North Macedonia: Stamp triggers protests in Croatia and Serbia

Philatelists remember Yugoslavia

The active Working group Yugoslavia sucessor states in the German Association of Philatelists (Arbeitsgemeinschaft or ARGE Jugoslawien Nf. (Nf. = successor states) e.V. im BDPh) recently published the latest issue of its specialist journal „Südost-Philatelie“ (SOPhia Vol. 47 (2021) No. 3, 1-94 No. 146). Again it contains a colourful bouquet of articles on historical, but also current political developments, which can be traced or even reconstructed by means of postage stamps, but also postcards, letters and postmarks.

Philately as detective work and historical research

Some articles clearly show that philately is more than just collecting small stamps, but often requires a lot of detective work and brings to light stories that read as exciting as a detective story. This includes above all the article „Rarity or Ferrarity? The reverse printing pair Prince Milan of Serbia“ by Marjo Peronja.

You don’t have to google the word „ferrarity“ now, it is a neologism playing with the name of the „prime suspect“ of a philatelic curiosity. You will have to get used to German words like „Kehrdruckpaar“ or „Ganzsache“, which are incomprehensible to non-philatelists, when reading this magazine.


Trilingual Stamps

We will perhaps report on one or the other of the many historical insights into the former Yugoslavia contained in the magazine on another occasion.

At this point we would like to present two reports that refer to current political developments in a country about which little is known and experienced. We are talking about North Macedonia, a country surrounded by neighbours who do not make it easy for it to get closer to the EU, but which also has plenty of potential for conflict at home.



The first piece of news is positive: Macedonia has a large Albanian minority. It is estimated that at least 25 % of the population are ethnic Albanians. However, the Albanian language used to play a role in the official sphere only when a certain percentage of Albanians lived in an area. Since the change of government, the status of the Albanian language has been improved. Now, on the stamps of the state of North Macedonia, the state name is reproduced not only in Macedonian but also in Albanian. In addition, the state name is in English, so that there are now three language versions on the stamps.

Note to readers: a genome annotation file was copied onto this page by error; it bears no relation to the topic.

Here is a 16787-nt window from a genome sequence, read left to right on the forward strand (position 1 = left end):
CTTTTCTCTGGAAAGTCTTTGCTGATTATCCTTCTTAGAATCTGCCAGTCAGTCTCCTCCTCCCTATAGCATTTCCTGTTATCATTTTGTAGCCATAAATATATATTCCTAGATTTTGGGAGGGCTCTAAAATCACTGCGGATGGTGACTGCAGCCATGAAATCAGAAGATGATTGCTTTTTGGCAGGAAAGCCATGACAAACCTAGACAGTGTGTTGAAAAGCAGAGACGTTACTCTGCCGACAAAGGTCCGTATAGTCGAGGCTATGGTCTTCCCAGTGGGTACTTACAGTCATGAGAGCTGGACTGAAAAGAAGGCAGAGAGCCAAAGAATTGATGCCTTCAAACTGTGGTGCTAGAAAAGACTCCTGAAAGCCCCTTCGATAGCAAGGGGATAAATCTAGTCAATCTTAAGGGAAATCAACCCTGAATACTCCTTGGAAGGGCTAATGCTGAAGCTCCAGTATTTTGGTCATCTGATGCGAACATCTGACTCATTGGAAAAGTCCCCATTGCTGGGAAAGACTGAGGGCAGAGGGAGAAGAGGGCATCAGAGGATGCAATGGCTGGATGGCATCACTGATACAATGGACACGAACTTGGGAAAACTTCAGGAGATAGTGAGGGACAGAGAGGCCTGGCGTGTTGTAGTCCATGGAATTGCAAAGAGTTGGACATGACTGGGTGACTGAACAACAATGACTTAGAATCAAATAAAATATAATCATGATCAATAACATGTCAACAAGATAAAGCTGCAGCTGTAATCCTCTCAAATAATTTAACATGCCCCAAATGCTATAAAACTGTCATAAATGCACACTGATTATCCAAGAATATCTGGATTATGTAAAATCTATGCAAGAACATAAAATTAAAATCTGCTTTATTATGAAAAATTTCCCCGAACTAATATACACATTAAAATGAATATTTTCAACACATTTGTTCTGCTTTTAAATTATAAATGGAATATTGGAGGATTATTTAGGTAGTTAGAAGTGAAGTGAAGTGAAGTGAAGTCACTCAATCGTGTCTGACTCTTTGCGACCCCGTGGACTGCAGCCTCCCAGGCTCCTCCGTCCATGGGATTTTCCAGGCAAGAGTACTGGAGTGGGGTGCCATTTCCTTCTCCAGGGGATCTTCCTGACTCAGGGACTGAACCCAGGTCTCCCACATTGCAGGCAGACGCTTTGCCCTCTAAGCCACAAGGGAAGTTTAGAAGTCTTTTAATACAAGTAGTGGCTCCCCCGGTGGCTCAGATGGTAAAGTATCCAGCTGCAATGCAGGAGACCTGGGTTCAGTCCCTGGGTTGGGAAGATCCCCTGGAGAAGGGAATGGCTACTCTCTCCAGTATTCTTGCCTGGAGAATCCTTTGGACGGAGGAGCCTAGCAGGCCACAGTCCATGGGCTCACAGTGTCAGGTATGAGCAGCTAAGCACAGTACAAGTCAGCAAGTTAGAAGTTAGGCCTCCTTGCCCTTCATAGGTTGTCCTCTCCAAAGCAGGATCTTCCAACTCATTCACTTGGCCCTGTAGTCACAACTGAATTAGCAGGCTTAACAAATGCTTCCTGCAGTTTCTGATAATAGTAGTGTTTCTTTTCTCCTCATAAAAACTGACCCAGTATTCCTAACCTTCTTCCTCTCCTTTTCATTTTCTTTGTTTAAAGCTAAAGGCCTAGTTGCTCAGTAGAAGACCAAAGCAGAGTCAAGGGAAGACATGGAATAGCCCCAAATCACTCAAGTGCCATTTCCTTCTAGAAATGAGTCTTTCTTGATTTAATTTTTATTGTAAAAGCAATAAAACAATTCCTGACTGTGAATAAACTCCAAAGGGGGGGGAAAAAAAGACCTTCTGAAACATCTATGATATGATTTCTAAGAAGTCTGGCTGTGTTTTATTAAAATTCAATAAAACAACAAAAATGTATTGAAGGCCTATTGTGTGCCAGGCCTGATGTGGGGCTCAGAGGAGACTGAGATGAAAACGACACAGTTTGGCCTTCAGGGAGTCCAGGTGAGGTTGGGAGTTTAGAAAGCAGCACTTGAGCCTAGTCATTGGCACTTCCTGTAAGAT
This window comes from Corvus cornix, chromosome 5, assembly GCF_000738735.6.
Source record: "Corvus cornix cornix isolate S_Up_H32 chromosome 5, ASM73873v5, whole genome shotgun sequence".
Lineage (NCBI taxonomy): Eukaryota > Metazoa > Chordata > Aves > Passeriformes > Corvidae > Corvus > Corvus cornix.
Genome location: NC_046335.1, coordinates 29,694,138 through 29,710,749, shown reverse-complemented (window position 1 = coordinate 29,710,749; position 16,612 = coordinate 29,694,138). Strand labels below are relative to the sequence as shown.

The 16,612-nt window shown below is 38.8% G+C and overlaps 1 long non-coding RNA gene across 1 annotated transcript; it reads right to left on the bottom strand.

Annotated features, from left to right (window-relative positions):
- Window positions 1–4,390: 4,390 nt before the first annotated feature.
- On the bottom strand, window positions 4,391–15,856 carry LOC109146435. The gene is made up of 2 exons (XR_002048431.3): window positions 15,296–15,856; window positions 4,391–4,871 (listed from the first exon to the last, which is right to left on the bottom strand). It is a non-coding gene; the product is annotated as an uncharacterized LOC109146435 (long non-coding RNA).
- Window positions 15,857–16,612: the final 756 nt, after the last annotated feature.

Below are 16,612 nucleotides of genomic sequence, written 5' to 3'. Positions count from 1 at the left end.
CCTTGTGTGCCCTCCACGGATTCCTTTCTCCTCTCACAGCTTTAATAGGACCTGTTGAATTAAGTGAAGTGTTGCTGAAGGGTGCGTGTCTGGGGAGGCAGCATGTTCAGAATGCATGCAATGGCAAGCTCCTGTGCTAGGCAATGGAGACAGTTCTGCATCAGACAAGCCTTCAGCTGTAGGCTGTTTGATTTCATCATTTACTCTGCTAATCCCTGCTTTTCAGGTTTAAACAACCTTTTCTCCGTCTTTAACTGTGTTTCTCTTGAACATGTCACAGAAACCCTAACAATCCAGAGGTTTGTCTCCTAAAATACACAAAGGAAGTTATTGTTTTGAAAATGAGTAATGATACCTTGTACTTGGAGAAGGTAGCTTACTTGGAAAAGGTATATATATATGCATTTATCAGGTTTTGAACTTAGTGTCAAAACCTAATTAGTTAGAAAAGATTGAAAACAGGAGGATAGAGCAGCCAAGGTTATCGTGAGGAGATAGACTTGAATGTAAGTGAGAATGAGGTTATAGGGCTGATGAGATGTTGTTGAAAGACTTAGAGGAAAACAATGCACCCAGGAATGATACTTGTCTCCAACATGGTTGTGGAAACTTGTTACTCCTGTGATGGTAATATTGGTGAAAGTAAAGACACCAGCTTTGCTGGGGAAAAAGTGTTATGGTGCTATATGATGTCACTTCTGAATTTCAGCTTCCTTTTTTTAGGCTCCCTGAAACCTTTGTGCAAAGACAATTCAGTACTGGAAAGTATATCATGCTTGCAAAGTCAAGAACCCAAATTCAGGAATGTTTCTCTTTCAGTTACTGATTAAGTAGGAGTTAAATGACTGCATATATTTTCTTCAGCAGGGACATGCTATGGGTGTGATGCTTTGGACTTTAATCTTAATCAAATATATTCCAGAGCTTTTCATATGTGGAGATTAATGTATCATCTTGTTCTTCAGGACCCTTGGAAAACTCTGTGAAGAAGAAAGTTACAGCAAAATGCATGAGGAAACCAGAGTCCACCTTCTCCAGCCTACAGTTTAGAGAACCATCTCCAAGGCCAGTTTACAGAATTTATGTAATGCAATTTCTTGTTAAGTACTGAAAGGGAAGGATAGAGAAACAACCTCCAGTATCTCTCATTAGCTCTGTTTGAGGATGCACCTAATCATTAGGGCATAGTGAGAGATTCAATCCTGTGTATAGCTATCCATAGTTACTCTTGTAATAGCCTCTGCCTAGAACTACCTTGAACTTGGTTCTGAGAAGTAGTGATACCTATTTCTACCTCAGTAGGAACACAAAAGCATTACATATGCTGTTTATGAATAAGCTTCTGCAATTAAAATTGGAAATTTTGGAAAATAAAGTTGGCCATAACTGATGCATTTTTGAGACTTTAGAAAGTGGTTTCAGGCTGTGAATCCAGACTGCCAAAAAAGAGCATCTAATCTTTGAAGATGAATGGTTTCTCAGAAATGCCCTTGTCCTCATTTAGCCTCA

A stamp upsets two neighbouring states

Actually, another stamp was intended to be positive, focusing on the relations of North Macedonia, which wants to join the EU, with the European Union. To mark the occasion, last year they issued two stamps dedicated to the two states that held the presidency of the Council in 2020. Apart from Germany, this was also Croatia. However, a big and somehow incomprehensible mistake was made with the stamp in question. Instead of Croatia`s today’s national territory, th the outlines of the fascist state „Independent State of Croatia“ , which existed during the Second World War and also extended into the national territory of Bosnia and Herzegovina and Serbia. No wonder, that protests from these states followed.



The government of North Macedonia reacted by dismissing the members of the State Philatelic Council and the head of the Philatelic Office, who were replaced. The stamps were, of course, immediately withdrawn from circulation. However, according to the magazine, a few copies are said to have entered circulation. We fear that these will experience a particular (purely financial) increase in value due to the fact that wealthy collectors, who nevertheless have a very positive opinion of the Croatian state at that time, would like to own this stamp.

This issue of the magazine is again a treasure trove with contributions that could inspire at least a dozen articles on this website. The spectrum ranges from foreign territories with postal sovereignty on the territory of the former Yugoslavia to the strange story of a stamp with an upside-down ruler to the first philatelic traces left by the new state in 1918 and traces of postal censorship in the already mentioned NDH state.

Four and a half decades of Yugoslav philately on one stick

The current issue is number 145, and by reading it you can roughly imagine the wealth of other topics that have been covered in the more than 45 years that this journal and its predecessor have been published. Anyone who is interested can be helped. The complete issues of the association’s journal from 1975-2018 with more than 3000 pages of text are available in electronic version on a USB for just 20 €.


Yugoslavia, as most people have never seen it before, at a bargain price! More information on this on the website of ARGE Jugoslawien.

„Yugoslavia“ becomes „South-East“ in translation

By the way, the magazine itself is not free of curiosities with a political background. While the German and English titles are „Südost-Philatelie“ and „Southeast European Postal History Review“ respectively, the Croatian and Serbian versions speak of „Yugoslav Postal History Review“(Croatian: Časopis za jugoslovensku poštansku povijest; Serbian: Часопис за југословенску поштанску историју).

Yugoslavia philatelic universe

We have already reported (in German language) about the working group in connection with the sheer confusing variety of collecting areas that Yugoslavia forms.




Kommentar verfassen

Trage deine Daten unten ein oder klicke ein Icon um dich einzuloggen:

WordPress.com-Logo

Du kommentierst mit Deinem WordPress.com-Konto. Abmelden /  Ändern )

Google Foto

Du kommentierst mit Deinem Google-Konto. Abmelden /  Ändern )

Twitter-Bild

Du kommentierst mit Deinem Twitter-Konto. Abmelden /  Ändern )

Facebook-Foto

Du kommentierst mit Deinem Facebook-Konto. Abmelden /  Ändern )

Verbinde mit %s

Erstellt mit WordPress.com.

Nach oben ↑

%d Bloggern gefällt das: